I need some sense of organization to keep me going. Inspiration may get the ball rolling, but it never lasts. I often work from a rough outline that I gradually flesh out. As I do that, I write bits and pieces of the story, or I flesh out certain characters. But I have to have some general idea as to where my story is going. When I have some sort of plot framework in place, then the specifics get put in place.
As far as editing goes, I’m a bit of a nut about it. (I spent over five years as an editor for a publishing company.) I usually have to force myself to not stop and edit while writing a first draft. Still, I can’t help it; it happens. And honestly, I don’t really mind the editing process. I’m always looking for ways to improve the story.
9. What future projects can we look forward?
I’m in the process of outlining a novel now, a mystery with a supernatural thriller flare to it. It involves a young journalist who is invited by a world famous medium to develop an article and a documentary about him. As the journalist begins to learn more about the controversial medium, he realizes that there are things chasing the man that no one fully understands.
I’m also considering a screenplay. It’s been years since I attempted one, but I’ve been reading and rereading a historical account that almost screams at me for a little screenplay treatment. I’m still seeing where that’s taking me.
10. Is there anything else you want your potential readers to know?
Honestly, I lead a pretty ordinary life. I’m a husband, a dad, and I teach at a local college. And aside from the usual for a guy like me—occasional crime-fighting, advising royalty and members of Congress, piloting my private jet, etc.—I write to keep sane. Whether people read my work or not, I almost have to do it. So please, feel free to look for my book on Amazon, and help feed my addiction!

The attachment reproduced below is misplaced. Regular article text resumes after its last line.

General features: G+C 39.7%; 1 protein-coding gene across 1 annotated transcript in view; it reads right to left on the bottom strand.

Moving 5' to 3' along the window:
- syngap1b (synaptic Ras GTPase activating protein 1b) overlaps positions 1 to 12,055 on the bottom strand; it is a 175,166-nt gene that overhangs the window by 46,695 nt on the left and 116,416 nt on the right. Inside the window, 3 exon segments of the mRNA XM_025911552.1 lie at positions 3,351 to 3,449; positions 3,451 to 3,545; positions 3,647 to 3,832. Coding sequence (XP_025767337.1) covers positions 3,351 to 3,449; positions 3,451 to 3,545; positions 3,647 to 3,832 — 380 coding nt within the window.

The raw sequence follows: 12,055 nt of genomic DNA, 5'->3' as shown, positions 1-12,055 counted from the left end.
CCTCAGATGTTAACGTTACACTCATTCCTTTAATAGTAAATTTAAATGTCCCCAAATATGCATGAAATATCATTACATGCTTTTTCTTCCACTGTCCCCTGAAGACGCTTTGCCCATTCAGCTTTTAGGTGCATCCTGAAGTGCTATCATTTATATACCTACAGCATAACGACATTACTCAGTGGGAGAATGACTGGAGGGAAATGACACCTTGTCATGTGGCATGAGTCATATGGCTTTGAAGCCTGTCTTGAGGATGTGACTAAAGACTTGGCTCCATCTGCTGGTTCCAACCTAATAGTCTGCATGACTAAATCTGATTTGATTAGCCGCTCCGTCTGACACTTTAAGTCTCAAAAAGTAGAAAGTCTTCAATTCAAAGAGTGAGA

You can connect with C.T. Westing on Twitter
Is there anything else you’d like to know about C.T. Westing?
Photo Credit: Policeman and Blocks “Keeping it Together” by Avolore.
Please share responsibly. Jeri Walker, 2013.
Another interesting author to read. Sci-Fi thriller. Oh yeah… 🙂
This really sounds like an interesting read. I love the fact that he has an ordinary life. What I’ve read would suggest that he is anything but ordinary as a writer. 🙂
Hey, thanks for saying that Susan! And with two little kids at home, I have to admit, it’s a pretty ordinary life!
I had someone ask me a while back about my writing background. The guy had an English degree of some sort. But he is the owner of a very good beer store (one of the best). It felt like a judgement of my abilities to meet his ideas of what I should or should not be able to do.
It is interesting to note that even without going to school as an English major you are still doing quite a bit of writing. Within a similar scope to you, I did my business degree through online course work at a local college (great when you work full time too). That degree was based on a mountain of writing even though it was not a writing based degree.
A good story is a good story regardless of what the gatekeepers try to tell us.
Actually, for my undergraduate degree, I did major in English. I’m not sure if that’s done much for my writing… I suppose it exposed me to a great deal of great writing, which was wonderful.
But in grad school the massive amount of writing was certainly helpful to me. You get into a pattern, a habit, of writing, which is essential when you start writing a book.
Another awesome interview, Jeri.
This book sounds interesting. As I was reading the synopsis, it reminded me of Beautify & The Beast (television series) without the beauty. I’m not one for horror, but you did say it doesn’t overshadow the book.
Congrats to Westing, and good luck with your writing.
Good interview, Jeri. I had to pop over to CT’s blog. There, I found his commentary on Victor Davis Hanson’s article Why we Should Read Old Books or something like that. Pretty meaty stuff I must say. And interesting.
Glad you enjoyed it Larry. I thought it was a pretty thought-provoking read. And sorry the blog hasn’t been updated for a while! With a summer semester upon me, I’ve been starved for writing/blogging time.
Very nice! Kids def can make any life ordinary. They don’t know any better than to be themselves no matter who their parents are.
Congrats to Larry! His name was drawn to receive the giveaway copy of C.T.’s book.